Most people don’t do that though, and I’m just realizing that now. Most of my friends live in our hometown and have chosen to raise their families there. They like that it’s familiar, that their parents are close by too, and see nothing wrong with it. I met up with my 2nd grade best friend in LA, who left our town for college and has never moved back (I hadn’t seen her since middle school), and we expressed to each other how amazing it is that we’ve both left – and how what’s even more amazing is how so many have stayed. I guess I just never would have predicted that – didn’t more people realize how boring it is? How ugly it is? Do they just not notice, or is being close to family more important? Again – when did I become so different? Have I always been like this or did it develop over the years? My parents never took me on international trips; we didn’t have the money for that. I never fantasized about living abroad for a long stretch of time. At the end of my two study abroad sessions, I was so happy to return to my country. And yet I’ve become an expat, but it feels like I’ve never been able to truly enjoy it. Or I have for a short stretch before wanting to leave again, and then the cycle repeats. It’s been like that the whole time.

(And if I’m so different, how am I going to fit in with people in the US? I was already an awkward kid who had a hard time making friends, though it finally clicked for me eventually. But even now I don’t have anything to say to hairdressers or dental hygienists – normal people – and it’s gotten even worse now that I live abroad. I can’t expect that to change after moving back. I’ll have experienced something most of them will never know. One nice thing about being an expat is that when you meet other expats, you automatically have more in common with them than you would your countrymen/women. I’ve always felt like I fit in at social gatherings here. This is another thing that makes it tempting to just stay.)

When I wound up living in my home city again after college (for what ended up being four years), I wasn’t happy about it. I had to do it for circumstances related to the person I was dating at the time, who is also from that city and still lives there, but I felt trapped. I definitely wanted out, and saw Japan as my out. But I didn’t see myself moving to Japan and staying there; I saw it as a step along the way on my journey. I worked hard towards my goal of going to Japan, and believed that there was a voice telling me I had to go do this to create the life I wanted for myself. Well, maybe there was.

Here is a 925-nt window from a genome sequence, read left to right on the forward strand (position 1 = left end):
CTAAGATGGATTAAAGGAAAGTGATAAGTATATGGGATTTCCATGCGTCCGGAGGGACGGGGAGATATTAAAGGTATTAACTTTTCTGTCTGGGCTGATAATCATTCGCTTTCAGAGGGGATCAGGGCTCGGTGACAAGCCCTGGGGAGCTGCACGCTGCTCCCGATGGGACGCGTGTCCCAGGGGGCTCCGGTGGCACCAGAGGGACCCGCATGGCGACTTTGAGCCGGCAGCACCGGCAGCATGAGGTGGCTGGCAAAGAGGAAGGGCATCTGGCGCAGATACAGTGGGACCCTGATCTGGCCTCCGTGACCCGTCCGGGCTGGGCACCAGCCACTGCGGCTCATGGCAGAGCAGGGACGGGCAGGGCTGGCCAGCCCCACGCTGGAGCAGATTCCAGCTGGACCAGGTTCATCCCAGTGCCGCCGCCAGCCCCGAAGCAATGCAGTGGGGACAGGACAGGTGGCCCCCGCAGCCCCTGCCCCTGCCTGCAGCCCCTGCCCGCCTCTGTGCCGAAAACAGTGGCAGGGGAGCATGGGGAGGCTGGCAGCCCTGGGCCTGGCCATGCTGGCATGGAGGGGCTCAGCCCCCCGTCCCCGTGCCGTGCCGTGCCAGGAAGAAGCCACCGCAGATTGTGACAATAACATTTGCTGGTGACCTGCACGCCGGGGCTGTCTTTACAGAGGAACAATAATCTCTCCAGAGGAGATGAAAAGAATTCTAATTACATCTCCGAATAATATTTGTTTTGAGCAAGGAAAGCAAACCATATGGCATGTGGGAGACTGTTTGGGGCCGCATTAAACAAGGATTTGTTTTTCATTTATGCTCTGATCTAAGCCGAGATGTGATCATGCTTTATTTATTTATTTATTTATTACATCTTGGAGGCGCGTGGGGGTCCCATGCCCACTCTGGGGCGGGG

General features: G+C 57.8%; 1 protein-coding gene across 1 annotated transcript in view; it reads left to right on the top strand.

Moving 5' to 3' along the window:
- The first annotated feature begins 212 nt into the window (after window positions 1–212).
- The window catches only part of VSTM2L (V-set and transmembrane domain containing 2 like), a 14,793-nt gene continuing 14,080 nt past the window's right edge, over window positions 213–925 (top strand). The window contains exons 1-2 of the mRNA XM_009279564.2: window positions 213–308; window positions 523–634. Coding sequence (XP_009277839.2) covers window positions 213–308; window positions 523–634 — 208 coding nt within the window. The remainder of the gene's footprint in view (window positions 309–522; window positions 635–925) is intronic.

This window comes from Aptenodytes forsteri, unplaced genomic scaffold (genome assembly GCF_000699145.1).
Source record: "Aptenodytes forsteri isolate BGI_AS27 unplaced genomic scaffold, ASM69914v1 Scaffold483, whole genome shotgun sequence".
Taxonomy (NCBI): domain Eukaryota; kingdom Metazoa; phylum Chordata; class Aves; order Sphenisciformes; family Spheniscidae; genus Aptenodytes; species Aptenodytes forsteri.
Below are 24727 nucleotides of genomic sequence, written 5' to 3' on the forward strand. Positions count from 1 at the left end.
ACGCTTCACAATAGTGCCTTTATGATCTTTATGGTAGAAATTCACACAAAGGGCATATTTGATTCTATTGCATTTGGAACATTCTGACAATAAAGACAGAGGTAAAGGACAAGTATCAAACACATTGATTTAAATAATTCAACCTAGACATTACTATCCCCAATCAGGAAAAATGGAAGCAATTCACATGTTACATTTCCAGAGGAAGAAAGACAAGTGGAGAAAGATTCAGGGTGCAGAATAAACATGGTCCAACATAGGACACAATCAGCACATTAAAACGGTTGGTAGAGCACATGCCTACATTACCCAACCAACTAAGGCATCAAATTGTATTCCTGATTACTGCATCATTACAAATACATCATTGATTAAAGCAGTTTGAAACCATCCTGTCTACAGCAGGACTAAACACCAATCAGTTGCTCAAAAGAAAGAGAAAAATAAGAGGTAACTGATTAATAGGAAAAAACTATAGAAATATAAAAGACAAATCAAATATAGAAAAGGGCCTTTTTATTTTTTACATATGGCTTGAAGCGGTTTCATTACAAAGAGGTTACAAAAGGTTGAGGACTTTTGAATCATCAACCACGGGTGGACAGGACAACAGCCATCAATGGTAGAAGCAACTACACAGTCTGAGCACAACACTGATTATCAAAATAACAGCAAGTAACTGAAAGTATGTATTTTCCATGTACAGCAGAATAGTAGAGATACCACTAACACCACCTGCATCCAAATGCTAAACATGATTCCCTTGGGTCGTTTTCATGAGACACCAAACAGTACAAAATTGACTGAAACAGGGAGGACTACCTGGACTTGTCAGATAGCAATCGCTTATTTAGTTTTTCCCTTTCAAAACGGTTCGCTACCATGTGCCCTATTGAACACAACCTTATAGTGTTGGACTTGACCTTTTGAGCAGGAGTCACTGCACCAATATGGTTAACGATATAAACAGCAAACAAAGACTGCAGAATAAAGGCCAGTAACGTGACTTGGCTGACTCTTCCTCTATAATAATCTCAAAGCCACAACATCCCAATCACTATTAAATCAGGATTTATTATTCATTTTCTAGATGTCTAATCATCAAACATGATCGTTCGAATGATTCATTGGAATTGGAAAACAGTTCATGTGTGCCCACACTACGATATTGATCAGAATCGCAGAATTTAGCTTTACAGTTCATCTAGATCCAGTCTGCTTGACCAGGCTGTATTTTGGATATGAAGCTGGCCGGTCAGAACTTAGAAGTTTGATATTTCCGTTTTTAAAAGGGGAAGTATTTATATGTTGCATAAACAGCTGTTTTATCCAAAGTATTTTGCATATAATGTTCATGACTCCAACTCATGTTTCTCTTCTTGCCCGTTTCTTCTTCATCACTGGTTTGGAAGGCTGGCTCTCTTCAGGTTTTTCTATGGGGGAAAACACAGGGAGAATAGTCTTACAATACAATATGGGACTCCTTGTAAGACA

But now there’s another voice, and it’s telling me to go. Again. But I’m scared, because the US is a scary place now, and I’m not confident I’ll be able to build such a good life there. I can’t just go live with my parents in my hometown because that home doesn’t exist anymore. I can go live with them in Nebraska, but I don’t want to live in Nebraska. If I didn’t fit in with most people in Texas, I certainly don’t fit in with most people in Nebraska. It’s the land of basic white people. So I’ll have to job hunt from afar, which puts me at a disadvantage, even though I’m bilingual in Japanese and have game company experience. I want to wind up on the West Coast but I’m very worried about whether I can land on my feet this time. I should be more confident – I always have so far. I did the impossible and got jobs in Tokyo, after all. But job hunting in the US is a bit different, and it can sometimes take a while. Meanwhile I’ll be in my parents’ basement, which does not have as many windows as I’d like, especially in the bedrooms, and I’m worried I’ll get depressed instead of using my time off to recharge, work on personal projects, and do freelance translation (which I’m also worried I won’t get enough of – there hasn’t been much of it for me lately and the savings I’d gotten from it are getting depleted).

Worried, worried, worried. That’s the theme of thinking about my impending move back. Sometimes I really wish the voice inside me telling me I have to do this wasn’t so strong – I’m not at all convinced it’s truly the right decision. (Did I say voice? It’s more like a blaring siren inside my head every day I’m here telling me THIS IS WRONG, THIS IS WRONG, THIS IS WRONG. It was quiet while I was in the US because it felt right and natural to be here. But I emerged from customs and it was back.) But yes – I don’t think I will meet a good life partner for me here, and I really want that for my life. That’s true. And I miss things like being able to easily check out books from the library, and buy the types of paleo-friendly, eco-friendly food and daily necessities I want from the grocery store – that’s true too. And I’ve suffered from some of the worst depression and anxiety in my life because I was living here, in an inherently (for me) stressful place so far away from my support network, and so many Japanese men have done me wrong, and there’s less sunlight hours in Japan than in the US, and the racist microaggressions… etc etc etc.

I think in a way, this is how I have the next adventure, how I take my next leap. While I’m scared, part of me is excited to tackle the challenge of trying to find work in games in the US, of trying to be able to live on the West Coast. That’s what seems impossible to me now. But so did life in Tokyo, once.

See the light as it shines on the sea
It’s blinding
But no one knows how deep it goes